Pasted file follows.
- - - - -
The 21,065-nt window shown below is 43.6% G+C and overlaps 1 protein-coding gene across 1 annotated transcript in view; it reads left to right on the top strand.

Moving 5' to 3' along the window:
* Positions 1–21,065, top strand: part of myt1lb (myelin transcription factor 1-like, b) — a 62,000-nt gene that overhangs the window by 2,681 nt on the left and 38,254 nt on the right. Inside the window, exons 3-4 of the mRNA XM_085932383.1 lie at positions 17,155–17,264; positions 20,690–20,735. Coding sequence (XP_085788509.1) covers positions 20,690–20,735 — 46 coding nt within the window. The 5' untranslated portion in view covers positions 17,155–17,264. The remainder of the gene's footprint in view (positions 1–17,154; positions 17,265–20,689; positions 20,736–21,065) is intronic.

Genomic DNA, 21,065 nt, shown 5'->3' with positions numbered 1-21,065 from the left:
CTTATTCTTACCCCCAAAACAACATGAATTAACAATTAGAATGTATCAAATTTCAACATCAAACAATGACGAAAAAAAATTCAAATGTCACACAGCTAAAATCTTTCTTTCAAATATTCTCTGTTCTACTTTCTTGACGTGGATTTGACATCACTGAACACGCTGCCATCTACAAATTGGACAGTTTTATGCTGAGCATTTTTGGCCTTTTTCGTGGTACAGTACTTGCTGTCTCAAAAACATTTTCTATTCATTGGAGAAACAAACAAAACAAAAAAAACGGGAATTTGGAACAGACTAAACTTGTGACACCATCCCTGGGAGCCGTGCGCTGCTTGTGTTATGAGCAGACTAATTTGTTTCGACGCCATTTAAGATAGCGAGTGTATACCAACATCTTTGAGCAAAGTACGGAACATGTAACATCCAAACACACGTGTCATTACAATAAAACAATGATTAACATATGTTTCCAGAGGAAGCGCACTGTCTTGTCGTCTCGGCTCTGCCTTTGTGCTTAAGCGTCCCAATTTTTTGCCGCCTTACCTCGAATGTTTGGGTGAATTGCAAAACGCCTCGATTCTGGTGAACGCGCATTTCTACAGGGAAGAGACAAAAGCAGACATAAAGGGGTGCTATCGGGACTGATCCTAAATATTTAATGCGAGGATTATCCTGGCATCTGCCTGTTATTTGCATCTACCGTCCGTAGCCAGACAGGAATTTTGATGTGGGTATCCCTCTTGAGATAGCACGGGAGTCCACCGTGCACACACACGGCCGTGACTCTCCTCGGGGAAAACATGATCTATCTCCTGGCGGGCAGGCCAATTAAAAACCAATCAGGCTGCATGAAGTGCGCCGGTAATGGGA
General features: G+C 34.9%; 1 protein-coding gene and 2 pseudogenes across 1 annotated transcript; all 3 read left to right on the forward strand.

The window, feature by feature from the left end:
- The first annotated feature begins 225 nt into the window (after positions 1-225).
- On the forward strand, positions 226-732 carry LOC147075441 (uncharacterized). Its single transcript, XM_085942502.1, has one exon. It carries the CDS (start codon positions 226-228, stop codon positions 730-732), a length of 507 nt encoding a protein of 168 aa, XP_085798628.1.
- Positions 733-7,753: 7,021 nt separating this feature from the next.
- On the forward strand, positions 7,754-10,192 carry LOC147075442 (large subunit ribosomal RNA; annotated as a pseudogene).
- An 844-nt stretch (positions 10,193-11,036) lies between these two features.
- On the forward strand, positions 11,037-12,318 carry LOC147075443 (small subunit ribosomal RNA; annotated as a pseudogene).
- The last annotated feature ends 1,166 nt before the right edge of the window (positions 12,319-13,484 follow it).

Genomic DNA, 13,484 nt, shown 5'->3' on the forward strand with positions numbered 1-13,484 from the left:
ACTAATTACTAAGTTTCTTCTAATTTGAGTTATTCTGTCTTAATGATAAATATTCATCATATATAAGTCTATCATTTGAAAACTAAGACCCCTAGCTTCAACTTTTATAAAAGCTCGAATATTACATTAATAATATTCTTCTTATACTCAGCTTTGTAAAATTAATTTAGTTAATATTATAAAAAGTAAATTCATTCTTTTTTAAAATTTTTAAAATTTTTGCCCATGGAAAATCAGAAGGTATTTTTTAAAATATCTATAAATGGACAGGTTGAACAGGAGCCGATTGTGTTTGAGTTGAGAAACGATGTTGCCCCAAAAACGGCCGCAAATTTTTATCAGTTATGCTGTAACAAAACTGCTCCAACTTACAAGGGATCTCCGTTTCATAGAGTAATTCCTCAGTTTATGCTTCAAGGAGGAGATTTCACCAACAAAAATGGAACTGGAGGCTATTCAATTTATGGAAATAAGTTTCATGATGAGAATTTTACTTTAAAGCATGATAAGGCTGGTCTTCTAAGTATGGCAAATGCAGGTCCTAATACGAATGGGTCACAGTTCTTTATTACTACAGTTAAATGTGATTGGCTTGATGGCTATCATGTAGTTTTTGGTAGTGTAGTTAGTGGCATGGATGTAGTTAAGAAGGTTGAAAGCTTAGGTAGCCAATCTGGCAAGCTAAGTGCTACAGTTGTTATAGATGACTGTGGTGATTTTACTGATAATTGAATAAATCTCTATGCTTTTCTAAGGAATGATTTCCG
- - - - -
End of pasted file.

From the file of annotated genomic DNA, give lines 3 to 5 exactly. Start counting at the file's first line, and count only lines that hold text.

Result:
* Positions 1–21,065, top strand: part of myt1lb (myelin transcription factor 1-like, b) — a 62,000-nt gene that overhangs the window by 2,681 nt on the left and 38,254 nt on the right. Inside the window, exons 3-4 of the mRNA XM_085932383.1 lie at positions 17,155–17,264; positions 20,690–20,735. Coding sequence (XP_085788509.1) covers positions 20,690–20,735 — 46 coding nt within the window. The 5' untranslated portion in view covers positions 17,155–17,264. The remainder of the gene's footprint in view (positions 1–17,154; positions 17,265–20,689; positions 20,736–21,065) is intronic.

Genomic DNA, 21,065 nt, shown 5'->3' with positions numbered 1-21,065 from the left:
CTTATTCTTACCCCCAAAACAACATGAATTAACAATTAGAATGTATCAAATTTCAACATCAAACAATGACGAAAAAAAATTCAAATGTCACACAGCTAAAATCTTTCTTTCAAATATTCTCTGTTCTACTTTCTTGACGTGGATTTGACATCACTGAACACGCTGCCATCTACAAATTGGACAGTTTTATGCTGAGCATTTTTGGCCTTTTTCGTGGTACAGTACTTGCTGTCTCAAAAACATTTTCTATTCATTGGAGAAACAAACAAAACAAAAAAAACGGGAATTTGGAACAGACTAAACTTGTGACACCATCCCTGGGAGCCGTGCGCTGCTTGTGTTATGAGCAGACTAATTTGTTTCGACGCCATTTAAGATAGCGAGTGTATACCAACATCTTTGAGCAAAGTACGGAACATGTAACATCCAAACACACGTGTCATTACAATAAAACAATGATTAACATATGTTTCCAGAGGAAGCGCACTGTCTTGTCGTCTCGGCTCTGCCTTTGTGCTTAAGCGTCCCAATTTTTTGCCGCCTTACCTCGAATGTTTGGGTGAATTGCAAAACGCCTCGATTCTGGTGAACGCGCATTTCTACAGGGAAGAGACAAAAGCAGACATAAAGGGGTGCTATCGGGACTGATCCTAAATATTTAATGCGAGGATTATCCTGGCATCTGCCTGTTATTTGCATCTACCGTCCGTAGCCAGACAGGAATTTTGATGTGGGTATCCCTCTTGAGATAGCACGGGAGTCCACCGTGCACACACACGGCCGTGACTCTCCTCGGGGAAAACATGATCTATCTCCTGGCGGGCAGGCCAATTAAAAACCAATCAGGCTGCATGAAGTGCGCCGGTAATGGGA